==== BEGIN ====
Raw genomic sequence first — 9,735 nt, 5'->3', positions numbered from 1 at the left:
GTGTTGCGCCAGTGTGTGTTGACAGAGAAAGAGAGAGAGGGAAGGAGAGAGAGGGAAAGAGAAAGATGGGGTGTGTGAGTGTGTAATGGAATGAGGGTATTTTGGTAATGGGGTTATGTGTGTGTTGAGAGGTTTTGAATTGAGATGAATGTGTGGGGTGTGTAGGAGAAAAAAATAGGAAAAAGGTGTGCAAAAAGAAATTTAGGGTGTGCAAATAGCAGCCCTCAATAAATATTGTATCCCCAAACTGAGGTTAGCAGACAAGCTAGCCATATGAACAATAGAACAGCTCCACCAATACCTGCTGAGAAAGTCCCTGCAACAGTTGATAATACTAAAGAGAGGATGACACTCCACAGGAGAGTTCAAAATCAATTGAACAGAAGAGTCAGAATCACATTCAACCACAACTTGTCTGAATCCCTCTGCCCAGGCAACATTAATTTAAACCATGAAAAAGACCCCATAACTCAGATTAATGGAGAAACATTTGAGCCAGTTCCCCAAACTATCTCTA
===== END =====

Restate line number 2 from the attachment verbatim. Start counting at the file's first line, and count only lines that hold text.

GTGTTGCGCCAGTGTGTGTTGACAGAGAAAGAGAGAGAGGGAAGGAGAGAGAGGGAAAGAGAAAGATGGGGTGTGTGAGTGTGTAATGGAATGAGGGTATTTTGGTAATGGGGTTATGTGTGTGTTGAGAGGTTTTGAATTGAGATGAATGTGTGGGGTGTGTAGGAGAAAAAAATAGGAAAAAGGTGTGCAAAAAGAAATTTAGGGTGTGCAAATAGCAGCCCTCAATAAATATTGTATCCCCAAACTGAGGTTAGCAGACAAGCTAGCCATATGAACAATAGAACAGCTCCACCAATACCTGCTGAGAAAGTCCCTGCAACAGTTGATAATACTAAAGAGAGGATGACACTCCACAGGAGAGTTCAAAATCAATTGAACAGAAGAGTCAGAATCACATTCAACCACAACTTGTCTGAATCCCTCTGCCCAGGCAACATTAATTTAAACCATGAAAAAGACCCCATAACTCAGATTAATGGAGAAACATTTGAGCCAGTTCCCCAAACTATCTCTA